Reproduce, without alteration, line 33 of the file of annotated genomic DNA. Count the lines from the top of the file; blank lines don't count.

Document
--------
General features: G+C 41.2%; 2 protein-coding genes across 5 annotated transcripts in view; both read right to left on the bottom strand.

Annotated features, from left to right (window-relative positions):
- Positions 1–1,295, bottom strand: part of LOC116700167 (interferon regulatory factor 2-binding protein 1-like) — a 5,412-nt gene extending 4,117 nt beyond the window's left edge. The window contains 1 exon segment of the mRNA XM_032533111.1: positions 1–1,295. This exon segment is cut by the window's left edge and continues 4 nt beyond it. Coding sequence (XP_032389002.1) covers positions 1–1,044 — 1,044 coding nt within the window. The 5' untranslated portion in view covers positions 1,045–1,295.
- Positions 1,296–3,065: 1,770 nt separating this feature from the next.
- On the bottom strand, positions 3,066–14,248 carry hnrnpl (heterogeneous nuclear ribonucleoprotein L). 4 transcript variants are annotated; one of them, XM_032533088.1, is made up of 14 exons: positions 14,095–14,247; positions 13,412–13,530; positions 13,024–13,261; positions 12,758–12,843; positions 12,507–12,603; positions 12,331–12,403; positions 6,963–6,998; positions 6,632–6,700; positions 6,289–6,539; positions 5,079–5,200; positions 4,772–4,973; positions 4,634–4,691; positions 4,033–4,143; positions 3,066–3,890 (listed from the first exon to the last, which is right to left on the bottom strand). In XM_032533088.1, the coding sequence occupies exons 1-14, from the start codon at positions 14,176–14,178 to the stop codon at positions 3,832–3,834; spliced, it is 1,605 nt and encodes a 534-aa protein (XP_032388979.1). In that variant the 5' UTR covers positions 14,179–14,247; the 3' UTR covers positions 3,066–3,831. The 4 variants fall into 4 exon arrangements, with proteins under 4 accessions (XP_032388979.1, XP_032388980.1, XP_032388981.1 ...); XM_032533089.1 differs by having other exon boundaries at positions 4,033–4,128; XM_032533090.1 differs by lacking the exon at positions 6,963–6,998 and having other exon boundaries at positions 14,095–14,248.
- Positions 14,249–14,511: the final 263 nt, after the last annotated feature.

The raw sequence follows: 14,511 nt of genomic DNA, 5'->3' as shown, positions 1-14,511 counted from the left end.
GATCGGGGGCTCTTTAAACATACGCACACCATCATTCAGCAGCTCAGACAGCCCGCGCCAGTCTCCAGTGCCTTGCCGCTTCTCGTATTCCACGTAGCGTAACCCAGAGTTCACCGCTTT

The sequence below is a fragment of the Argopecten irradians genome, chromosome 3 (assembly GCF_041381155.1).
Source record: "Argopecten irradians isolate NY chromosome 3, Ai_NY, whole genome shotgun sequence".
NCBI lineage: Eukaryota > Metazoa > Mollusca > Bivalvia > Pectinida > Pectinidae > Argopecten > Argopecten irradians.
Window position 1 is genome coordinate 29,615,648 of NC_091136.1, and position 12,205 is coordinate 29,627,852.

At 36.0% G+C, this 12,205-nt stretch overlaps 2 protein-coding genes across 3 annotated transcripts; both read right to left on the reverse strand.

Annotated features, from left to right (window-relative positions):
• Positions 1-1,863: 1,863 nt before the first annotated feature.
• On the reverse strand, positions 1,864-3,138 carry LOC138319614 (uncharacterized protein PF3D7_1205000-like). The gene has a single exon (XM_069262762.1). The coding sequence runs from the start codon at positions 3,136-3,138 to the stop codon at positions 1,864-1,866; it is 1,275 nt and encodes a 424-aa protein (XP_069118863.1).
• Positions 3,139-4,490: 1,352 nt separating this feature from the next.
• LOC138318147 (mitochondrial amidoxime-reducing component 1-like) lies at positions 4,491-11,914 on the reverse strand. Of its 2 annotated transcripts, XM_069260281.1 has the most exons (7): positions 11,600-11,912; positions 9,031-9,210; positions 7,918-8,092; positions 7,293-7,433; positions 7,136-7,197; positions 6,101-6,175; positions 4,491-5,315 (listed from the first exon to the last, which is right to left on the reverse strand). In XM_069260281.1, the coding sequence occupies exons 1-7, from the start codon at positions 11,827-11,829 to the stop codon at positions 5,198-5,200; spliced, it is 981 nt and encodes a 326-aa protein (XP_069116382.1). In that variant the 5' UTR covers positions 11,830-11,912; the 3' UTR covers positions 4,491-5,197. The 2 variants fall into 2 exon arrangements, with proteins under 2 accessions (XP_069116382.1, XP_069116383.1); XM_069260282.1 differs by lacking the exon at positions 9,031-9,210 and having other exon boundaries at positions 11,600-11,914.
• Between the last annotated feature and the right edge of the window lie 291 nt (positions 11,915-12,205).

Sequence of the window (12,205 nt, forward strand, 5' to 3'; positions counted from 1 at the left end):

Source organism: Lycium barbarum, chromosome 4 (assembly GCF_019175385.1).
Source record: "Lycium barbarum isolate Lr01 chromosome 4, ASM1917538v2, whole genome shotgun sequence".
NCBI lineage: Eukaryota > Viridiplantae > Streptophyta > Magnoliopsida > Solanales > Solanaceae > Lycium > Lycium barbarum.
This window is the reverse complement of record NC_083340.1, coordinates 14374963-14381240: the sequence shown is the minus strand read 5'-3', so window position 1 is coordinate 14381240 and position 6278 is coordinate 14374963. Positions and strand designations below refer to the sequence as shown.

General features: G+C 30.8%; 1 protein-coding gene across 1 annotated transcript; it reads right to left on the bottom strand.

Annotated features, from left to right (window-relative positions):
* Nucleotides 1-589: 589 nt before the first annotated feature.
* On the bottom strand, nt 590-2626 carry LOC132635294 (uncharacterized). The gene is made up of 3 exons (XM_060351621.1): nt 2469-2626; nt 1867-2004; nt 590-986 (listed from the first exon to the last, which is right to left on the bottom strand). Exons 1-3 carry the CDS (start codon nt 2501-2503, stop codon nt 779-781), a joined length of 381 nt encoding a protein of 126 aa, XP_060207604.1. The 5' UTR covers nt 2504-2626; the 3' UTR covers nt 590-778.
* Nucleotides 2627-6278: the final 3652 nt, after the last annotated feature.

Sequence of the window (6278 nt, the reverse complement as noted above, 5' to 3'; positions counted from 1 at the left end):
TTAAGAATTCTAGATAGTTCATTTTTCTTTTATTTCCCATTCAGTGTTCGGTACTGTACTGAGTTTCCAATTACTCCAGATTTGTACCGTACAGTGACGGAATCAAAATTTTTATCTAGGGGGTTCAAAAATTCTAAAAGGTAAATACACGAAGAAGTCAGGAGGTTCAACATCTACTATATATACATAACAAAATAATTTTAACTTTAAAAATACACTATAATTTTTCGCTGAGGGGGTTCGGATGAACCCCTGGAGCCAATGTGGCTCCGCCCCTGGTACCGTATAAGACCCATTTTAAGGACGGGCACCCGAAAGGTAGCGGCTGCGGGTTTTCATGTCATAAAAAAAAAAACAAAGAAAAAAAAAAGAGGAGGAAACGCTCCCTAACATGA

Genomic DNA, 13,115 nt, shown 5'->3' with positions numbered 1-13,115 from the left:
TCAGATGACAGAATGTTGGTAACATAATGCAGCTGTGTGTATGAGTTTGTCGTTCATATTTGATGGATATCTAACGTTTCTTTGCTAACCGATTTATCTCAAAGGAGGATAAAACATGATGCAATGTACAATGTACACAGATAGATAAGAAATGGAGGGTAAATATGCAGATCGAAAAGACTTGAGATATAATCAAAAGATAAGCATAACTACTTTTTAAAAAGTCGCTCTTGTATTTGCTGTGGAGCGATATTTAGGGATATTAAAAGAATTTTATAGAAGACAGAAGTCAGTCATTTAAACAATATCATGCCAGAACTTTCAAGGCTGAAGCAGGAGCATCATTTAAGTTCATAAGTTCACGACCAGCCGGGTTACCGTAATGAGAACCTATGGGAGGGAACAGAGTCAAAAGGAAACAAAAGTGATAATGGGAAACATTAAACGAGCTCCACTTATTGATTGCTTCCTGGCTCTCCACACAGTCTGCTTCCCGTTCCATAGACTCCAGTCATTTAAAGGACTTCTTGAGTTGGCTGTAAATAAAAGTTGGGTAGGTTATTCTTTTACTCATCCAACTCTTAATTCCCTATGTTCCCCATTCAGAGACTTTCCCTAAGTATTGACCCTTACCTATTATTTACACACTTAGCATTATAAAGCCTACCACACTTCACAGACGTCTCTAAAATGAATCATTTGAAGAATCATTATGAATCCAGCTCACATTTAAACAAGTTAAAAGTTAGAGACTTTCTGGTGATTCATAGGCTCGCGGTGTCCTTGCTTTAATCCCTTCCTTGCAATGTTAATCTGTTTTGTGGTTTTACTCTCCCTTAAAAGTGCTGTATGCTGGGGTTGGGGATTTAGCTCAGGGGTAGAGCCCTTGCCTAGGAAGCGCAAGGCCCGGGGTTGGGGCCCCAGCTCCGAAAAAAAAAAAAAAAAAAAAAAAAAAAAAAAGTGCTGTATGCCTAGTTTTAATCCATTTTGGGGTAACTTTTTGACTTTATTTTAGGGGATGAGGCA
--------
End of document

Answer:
TCAGATGACAGAATGTTGGTAACATAATGCAGCTGTGTGTATGAGTTTGTCGTTCATATTTGATGGATATCTAACGTTTCTTTGCTAACCGATTTATCTCAAAGGAGGATAAAACATGATGCAATGTACAATGTACACAGATAGATAAGAAATGGAGGGTAAATATGCAGATCGAAAAGACTTGAGATATAATCAAAAGATAAGCATAACTACTTTTTAAAAAGTCGCTCTTGTATTTGCTGTGGAGCGATATTTAGGGATATTAAAAGAATTTTATAGAAGACAGAAGTCAGTCATTTAAACAATATCATGCCAGAACTTTCAAGGCTGAAGCAGGAGCATCATTTAAGTTCATAAGTTCACGACCAGCCGGGTTACCGTAATGAGAACCTATGGGAGGGAACAGAGTCAAAAGGAAACAAAAGTGATAATGGGAAACATTAAACGAGCTCCACTTATTGATTGCTTCCTGGCTCTCCACACAGTCTGCTTCCCGTTCCATAGACTCCAGTCATTTAAAGGACTTCTTGAGTTGGCTGTAAATAAAAGTTGGGTAGGTTATTCTTTTACTCATCCAACTCTTAATTCCCTATGTTCCCCATTCAGAGACTTTCCCTAAGTATTGACCCTTACCTATTATTTACACACTTAGCATTATAAAGCCTACCACACTTCACAGACGTCTCTAAAATGAATCATTTGAAGAATCATTATGAATCCAGCTCACATTTAAACAAGTTAAAAGTTAGAGACTTTCTGGTGATTCATAGGCTCGCGGTGTCCTTGCTTTAATCCCTTCCTTGCAATGTTAATCTGTTTTGTGGTTTTACTCTCCCTTAAAAGTGCTGTATGCTGGGGTTGGGGATTTAGCTCAGGGGTAGAGCCCTTGCCTAGGAAGCGCAAGGCCCGGGGTTGGGGCCCCAGCTCCGAAAAAAAAAAAAAAAAAAAAAAAAAAAAAAAGTGCTGTATGCCTAGTTTTAATCCATTTTGGGGTAACTTTTTGACTTTATTTTAGGGGATGAGGCA